“If You Don’t Know Where You’re Going, You Might Wind Up Some Place Else.”

Another gem from the Yogi applies to the evolving field of social media recruiting. The real point is that it is a mistake to focus on one platform or tool. Appreciate each for its capabilities and unique characteristics, but view them in the context of your overall communications plan. Decide what it is you want to accomplish, and then select the tools that will help you achieve your objectives. In other words, don’t start tweeting jobs because “all the other kids are doing it.” If your organization is unwilling or unable to be social with social media, perhaps you should forego tweeting your jobs until you can establish the infrastructure to support a true two-way conversation (at 140 characters per tweet, of course).

Conversely, if you can devote the time and energy to engaging people using social media — whichever platform you choose — you will find the richness of the relationship will enhance not only your success in recruiting, but the quality of people you recruit as well. Do that and whether Twitter lives or dies won’t matter as much as the connections you create and nurture.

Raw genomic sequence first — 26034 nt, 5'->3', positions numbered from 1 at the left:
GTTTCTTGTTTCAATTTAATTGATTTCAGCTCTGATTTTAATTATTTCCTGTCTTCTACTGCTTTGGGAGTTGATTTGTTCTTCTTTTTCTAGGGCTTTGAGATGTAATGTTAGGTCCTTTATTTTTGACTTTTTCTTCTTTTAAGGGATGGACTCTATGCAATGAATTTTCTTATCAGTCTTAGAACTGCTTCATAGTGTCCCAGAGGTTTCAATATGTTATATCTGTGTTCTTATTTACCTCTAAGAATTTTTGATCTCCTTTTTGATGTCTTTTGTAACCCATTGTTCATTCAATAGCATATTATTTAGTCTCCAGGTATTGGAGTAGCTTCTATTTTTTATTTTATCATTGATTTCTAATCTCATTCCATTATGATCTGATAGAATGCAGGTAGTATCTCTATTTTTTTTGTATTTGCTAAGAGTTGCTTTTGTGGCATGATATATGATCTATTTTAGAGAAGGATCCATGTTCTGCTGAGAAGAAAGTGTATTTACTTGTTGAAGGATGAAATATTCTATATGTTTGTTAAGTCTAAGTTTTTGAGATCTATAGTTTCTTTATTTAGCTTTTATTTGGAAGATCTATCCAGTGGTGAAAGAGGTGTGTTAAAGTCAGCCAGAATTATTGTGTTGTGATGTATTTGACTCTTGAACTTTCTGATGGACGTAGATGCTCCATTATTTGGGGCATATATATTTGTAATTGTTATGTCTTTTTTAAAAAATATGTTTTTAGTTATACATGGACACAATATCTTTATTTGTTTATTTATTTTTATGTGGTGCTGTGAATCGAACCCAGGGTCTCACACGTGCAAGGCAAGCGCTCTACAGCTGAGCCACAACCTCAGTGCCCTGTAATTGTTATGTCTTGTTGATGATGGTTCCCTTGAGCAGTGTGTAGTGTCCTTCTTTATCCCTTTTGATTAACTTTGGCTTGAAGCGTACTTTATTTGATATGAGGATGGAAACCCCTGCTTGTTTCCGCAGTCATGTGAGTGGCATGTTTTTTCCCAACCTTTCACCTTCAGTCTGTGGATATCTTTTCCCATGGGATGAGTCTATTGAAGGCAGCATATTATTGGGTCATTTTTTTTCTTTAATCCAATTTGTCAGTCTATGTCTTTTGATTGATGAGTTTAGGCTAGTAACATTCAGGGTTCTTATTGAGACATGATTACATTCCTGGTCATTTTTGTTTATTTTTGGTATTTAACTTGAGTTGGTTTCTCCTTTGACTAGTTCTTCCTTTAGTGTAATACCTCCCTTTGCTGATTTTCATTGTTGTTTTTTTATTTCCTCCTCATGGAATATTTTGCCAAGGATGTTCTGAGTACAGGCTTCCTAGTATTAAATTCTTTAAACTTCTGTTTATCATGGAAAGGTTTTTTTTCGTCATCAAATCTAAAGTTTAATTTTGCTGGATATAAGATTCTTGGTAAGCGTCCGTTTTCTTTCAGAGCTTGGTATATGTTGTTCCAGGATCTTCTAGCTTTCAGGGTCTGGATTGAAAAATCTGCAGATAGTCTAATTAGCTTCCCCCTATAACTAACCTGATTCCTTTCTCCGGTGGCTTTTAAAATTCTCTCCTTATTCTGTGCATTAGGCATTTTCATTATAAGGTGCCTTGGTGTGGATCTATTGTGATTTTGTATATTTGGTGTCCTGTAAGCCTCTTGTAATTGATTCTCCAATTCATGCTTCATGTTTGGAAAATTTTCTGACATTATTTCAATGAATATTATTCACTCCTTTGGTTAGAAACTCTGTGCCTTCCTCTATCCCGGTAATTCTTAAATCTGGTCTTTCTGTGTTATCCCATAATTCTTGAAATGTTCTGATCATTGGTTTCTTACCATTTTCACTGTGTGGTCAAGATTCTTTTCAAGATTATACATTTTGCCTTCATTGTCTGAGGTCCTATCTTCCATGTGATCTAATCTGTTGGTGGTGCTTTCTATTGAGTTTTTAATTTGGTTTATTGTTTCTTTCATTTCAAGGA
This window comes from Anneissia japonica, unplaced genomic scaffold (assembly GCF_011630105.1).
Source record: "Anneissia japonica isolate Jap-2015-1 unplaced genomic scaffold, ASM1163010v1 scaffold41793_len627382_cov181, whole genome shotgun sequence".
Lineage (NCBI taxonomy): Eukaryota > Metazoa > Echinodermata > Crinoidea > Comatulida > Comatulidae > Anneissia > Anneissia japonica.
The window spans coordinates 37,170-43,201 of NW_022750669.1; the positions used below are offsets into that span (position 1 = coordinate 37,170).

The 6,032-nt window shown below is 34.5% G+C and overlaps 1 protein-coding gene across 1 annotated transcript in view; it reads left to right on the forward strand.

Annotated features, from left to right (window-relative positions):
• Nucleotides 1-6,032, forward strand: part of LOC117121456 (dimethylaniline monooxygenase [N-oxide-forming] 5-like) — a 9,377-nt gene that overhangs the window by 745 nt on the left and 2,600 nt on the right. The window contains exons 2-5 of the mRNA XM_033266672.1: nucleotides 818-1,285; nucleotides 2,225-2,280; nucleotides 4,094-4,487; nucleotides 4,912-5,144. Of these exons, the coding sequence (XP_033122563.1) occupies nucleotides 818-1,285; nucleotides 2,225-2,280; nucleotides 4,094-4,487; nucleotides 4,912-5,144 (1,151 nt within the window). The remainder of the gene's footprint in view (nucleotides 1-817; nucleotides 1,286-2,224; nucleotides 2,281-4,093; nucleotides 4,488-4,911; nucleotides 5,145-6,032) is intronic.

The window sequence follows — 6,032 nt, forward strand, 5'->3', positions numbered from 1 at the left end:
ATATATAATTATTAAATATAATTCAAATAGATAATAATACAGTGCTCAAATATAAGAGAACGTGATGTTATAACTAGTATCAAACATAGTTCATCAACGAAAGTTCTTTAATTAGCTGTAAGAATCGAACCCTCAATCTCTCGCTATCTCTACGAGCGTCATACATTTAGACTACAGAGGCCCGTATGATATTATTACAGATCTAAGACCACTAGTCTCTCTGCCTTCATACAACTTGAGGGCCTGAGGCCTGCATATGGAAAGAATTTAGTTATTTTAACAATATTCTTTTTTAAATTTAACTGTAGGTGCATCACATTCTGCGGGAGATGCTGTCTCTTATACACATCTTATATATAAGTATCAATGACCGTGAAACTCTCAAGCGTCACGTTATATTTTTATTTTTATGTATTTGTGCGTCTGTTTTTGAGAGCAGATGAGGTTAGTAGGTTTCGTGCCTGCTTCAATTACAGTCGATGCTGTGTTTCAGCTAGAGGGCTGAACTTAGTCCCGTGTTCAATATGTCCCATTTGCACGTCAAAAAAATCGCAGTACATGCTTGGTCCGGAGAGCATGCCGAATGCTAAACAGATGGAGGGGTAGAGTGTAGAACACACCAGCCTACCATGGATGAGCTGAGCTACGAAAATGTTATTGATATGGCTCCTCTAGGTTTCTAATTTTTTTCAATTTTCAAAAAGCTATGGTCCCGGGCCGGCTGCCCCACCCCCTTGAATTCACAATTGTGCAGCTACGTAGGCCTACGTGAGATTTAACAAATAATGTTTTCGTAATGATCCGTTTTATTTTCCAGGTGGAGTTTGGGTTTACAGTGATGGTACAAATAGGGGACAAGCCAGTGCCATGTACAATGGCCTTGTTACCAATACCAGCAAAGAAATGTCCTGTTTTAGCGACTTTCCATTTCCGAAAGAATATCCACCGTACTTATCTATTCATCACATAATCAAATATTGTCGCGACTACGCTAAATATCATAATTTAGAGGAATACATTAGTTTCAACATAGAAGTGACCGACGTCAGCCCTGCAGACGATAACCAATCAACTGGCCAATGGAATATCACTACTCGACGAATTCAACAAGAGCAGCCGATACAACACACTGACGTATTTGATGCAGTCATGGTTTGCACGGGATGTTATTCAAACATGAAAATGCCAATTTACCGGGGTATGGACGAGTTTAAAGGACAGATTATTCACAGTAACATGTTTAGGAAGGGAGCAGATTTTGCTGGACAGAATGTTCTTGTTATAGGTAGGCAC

I tweet as waqueau1. Follow me at your peril.

Mark Hornung is a senior vice president of Bernard Hodes Group. He works with clients in financial services, high tech, healthcare, construction & engineering, retail, automotive, and other industries. He has a degree in philosophy from John Carroll University.

Brent is the Sr. Marketing Director for ERE Media. He joined the company in June of 2016 and brings 18 years of expertise in technology and data-driven marketing to the recruiting industry. 


65 Comments on “The Death of Twitter

  1. Mark…loved your insights…I’m personally watching to see where this goes…been participating on Twitter for over 2 years. For me the key to the crowd is how “I” control the noise.